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    ABSTRACT: Shifts in soil water content affect seasonal wetland plant communities worldwide, but little is known about the responses and influences of plant communities to soil water content on Qinghai-Tibetan Plateau. To determine the relationship between soil water content and plant community structure in seasonally wet alpine marshes, we investigated plant community structures at different soil water content amounts in the field station at sampling sites. We selected and determined eco-physiological characteristics of species belonging to three different functional types (sedges, grasses, forbs) exposed to the same soil water regimes as characteristics in field station and under experimental flooding conditions in controlled treatments on pots plants. The field investigation indicated that decreased soil moisture (from 57 to 43 % m3 m−3) during the growing season was significantly associated with reductions in aboveground biomass, average plant height, and species richness. A shift in dominant plant species within the communities from sedges and grasses to some forbs accompanied the decrease in soil moisture. The controlled treatments demonstrated that the sedge and grass species had higher net photosynthetic rates and higher instantaneous water-use efficiencies than the forb species in the studied communities. The results indicate that shifts in wetland plant community structure and function are the result of longer dry periods and more intense rainfall events. This positive feedback suggests that changes in plant community composition could intensify soil drought conditions in seasonally wet alpine marshes in the future.
    Wetlands 04/2015; 35(2):381-390. DOI:10.1007/s13157-015-0627-5
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    ABSTRACT: Rising sea levels and stronger storm surges may expose tidal freshwater wetlands to saline waters, possibly leading to increased sulfate reduction and higher sulfide (H2S) concentrations. To better understand the effects of salinity on nitrogen cycling, porewater chemistry and sediment profiles of H2S and dissolved oxygen (O2) were measured along a salinity gradient in the Hudson River (New York, USA). Additionally, laboratory experiments exposed freshwater sediments to varying salinities after which sediment O2 and H2S dynamics along with nitrification and denitrification were measured. Overall, sites with higher salinities had lower oxygen availability (both as concentration and oxic sediment depth) and higher sulfide concentrations. Both nitrification and denitrification were depressed at higher salinities suggesting that exposure to saline water may alter nitrogen cycling of tidally influenced wetlands in the brackish region of the Hudson River estuary which may result in reduced retention of nitrogen.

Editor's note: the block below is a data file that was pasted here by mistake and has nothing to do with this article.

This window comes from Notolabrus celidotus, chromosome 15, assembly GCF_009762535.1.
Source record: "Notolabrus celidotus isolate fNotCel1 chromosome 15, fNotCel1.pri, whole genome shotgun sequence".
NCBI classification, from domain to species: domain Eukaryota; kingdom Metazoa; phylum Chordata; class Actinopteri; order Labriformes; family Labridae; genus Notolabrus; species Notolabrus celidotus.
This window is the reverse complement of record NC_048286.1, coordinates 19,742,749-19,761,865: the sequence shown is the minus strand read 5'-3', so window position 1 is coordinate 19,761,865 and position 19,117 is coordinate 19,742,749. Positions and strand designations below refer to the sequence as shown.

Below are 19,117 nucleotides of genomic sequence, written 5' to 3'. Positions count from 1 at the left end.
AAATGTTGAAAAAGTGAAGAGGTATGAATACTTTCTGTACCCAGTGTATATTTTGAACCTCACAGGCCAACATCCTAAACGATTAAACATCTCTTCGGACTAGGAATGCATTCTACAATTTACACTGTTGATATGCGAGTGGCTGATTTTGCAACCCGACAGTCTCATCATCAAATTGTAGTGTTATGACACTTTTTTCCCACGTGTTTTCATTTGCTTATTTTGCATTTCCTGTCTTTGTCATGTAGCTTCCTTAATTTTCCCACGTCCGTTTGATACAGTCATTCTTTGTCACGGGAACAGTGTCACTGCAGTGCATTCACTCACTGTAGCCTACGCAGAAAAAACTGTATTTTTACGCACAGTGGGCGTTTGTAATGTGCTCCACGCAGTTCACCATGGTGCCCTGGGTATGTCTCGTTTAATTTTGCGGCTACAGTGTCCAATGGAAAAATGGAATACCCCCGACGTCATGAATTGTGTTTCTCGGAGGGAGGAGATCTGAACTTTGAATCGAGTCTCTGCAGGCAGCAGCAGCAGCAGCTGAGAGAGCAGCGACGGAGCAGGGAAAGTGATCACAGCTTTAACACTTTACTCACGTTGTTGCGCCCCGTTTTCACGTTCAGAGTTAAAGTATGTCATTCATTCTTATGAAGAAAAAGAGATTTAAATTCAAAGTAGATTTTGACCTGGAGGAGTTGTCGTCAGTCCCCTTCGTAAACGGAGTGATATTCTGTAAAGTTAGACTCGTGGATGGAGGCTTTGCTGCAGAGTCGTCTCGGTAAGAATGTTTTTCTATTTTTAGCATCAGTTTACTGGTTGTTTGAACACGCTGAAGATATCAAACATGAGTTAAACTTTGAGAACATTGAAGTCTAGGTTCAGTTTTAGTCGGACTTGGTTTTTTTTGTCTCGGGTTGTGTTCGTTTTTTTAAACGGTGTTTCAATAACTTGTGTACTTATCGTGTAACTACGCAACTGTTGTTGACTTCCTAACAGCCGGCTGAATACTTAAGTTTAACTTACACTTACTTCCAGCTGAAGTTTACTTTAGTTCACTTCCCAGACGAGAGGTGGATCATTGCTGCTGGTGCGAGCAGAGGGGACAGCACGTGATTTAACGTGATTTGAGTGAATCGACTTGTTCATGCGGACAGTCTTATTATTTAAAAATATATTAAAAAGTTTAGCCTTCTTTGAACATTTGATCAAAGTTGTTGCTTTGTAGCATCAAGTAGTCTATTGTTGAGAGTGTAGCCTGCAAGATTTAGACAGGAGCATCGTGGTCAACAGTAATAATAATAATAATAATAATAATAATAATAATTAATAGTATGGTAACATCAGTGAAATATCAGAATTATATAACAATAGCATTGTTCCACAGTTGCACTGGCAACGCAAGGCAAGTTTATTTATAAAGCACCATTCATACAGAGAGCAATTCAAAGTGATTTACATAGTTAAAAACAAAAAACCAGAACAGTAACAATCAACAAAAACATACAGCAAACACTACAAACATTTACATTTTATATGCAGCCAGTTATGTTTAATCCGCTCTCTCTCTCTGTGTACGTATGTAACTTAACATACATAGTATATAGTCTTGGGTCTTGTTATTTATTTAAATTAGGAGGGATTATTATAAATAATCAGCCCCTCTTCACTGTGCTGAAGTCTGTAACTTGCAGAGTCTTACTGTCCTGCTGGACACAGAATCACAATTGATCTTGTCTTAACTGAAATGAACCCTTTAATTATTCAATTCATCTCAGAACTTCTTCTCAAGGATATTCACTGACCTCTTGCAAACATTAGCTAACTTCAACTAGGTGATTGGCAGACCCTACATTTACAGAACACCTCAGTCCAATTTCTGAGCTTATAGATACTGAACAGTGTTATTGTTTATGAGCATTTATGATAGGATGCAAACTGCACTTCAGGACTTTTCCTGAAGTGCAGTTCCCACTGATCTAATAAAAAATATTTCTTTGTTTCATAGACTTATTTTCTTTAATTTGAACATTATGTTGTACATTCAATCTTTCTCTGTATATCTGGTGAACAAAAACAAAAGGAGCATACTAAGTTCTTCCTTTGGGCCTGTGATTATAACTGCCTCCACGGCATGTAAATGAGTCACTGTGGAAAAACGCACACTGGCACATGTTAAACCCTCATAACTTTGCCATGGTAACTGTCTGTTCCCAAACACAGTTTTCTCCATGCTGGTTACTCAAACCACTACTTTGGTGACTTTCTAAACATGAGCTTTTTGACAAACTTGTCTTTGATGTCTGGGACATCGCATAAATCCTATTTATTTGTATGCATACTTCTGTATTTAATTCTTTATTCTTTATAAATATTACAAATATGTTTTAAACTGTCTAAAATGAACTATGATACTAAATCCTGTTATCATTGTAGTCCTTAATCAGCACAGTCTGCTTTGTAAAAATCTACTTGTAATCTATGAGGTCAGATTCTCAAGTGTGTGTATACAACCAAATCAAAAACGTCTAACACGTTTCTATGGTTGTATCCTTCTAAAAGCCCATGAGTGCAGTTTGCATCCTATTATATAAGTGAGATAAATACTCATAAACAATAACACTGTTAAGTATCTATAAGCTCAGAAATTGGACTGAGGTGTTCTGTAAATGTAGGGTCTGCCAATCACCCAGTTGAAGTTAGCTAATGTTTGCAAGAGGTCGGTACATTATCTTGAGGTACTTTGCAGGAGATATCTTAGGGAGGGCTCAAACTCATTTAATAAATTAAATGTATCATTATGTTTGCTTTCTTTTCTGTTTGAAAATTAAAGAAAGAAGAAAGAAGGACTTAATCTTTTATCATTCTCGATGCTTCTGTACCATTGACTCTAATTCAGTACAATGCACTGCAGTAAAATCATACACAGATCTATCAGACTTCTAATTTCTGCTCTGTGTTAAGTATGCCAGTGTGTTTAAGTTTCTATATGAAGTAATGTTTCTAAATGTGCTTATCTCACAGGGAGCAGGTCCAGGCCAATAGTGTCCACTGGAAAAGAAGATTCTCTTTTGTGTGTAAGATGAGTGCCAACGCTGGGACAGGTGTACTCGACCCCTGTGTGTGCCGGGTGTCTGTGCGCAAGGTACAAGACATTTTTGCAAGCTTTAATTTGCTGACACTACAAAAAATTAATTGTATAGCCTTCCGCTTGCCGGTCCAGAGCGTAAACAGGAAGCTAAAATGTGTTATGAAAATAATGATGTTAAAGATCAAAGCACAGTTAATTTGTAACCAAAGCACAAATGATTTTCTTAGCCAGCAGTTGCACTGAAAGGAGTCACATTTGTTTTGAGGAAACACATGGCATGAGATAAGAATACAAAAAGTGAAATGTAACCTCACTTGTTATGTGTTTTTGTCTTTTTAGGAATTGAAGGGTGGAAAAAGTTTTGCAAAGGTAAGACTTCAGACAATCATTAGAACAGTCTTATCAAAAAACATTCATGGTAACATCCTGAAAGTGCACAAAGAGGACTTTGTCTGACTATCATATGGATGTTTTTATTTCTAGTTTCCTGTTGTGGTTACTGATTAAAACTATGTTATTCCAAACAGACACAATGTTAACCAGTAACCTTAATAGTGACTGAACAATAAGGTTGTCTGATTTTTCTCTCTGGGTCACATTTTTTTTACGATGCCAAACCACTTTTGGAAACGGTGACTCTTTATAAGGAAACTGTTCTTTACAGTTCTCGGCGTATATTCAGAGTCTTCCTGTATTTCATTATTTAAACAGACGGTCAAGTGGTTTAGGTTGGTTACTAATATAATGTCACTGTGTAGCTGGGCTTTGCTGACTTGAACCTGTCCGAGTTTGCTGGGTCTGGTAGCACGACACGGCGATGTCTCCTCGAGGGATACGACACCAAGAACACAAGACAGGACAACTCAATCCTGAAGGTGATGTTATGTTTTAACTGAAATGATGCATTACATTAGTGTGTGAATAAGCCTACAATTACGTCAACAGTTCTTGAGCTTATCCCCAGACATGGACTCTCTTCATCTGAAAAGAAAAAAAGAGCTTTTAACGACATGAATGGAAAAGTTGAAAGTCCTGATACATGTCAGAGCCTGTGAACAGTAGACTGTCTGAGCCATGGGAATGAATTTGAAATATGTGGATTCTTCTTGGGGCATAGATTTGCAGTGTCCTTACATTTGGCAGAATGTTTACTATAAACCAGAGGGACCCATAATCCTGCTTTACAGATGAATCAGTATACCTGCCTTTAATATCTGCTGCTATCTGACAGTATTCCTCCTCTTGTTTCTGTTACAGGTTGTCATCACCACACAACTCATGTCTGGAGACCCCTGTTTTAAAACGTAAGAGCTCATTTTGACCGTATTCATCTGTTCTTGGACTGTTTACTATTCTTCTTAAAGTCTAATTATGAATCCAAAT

Wetlands 04/2015; 35(2). DOI:10.1007/s13157-014-0620-4
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    ABSTRACT: A long-term data base (2000–2009) was used to evaluate tidal floodwater salinity and the resulting soil biogeochemical setting (methanogenic or sulfate reducing) at 54 substations, which included a variety of marsh and swamp community types along the freshwater/saltwater boundary of the Cape Fear River/Estuary, North Carolina. During this decade, a variety of extreme climatic events, i.e. floods and droughts, occurred, but overall data reflected long-term, natural conditions. At sites flooded by >1 ppt saline water more than 25 % of the time, wetlands consisted of varying types of tidal marsh. Temperate, tidal swamps were present at sites flooded by this level of saline water less than 12 % of high tides. Flooding >25 % of tides by >1 ppt seawater converted soils in those wetlands from methanogenic into sulfate reducing conditions >50 % of the time. The point along an estuarine gradient where adjacent wetlands are flooded by >1 ppt saline water less than 25 %, but more than 12 % is the zone of transition. The conversion of a tidal swamp to tidal marsh is not only caused by salt water itself, but by the sulfate constituent in seawater. Once a sufficient concentration of sulfate enters soils, sulfate reducing bacteria become active reducing the sulfate into hydrogen sulfide, which is toxic to any wetland plant species not adapted to this toxic substance. The incidence of flooding by high tides containing >1 ppt salinity is an accurate predictor of functional change in adjacent wetlands. Wetlands receiving intermediate levels of saline water, i.e. 12-25 % flooding with 1 ppt floodwater, were in some state of transition from swamp to marsh. Once trees in tidal swamps are killed, the wetland moves inevitably towards a tidal marsh dominated by species of herbaceous vascular plants with varying tolerance to saline water.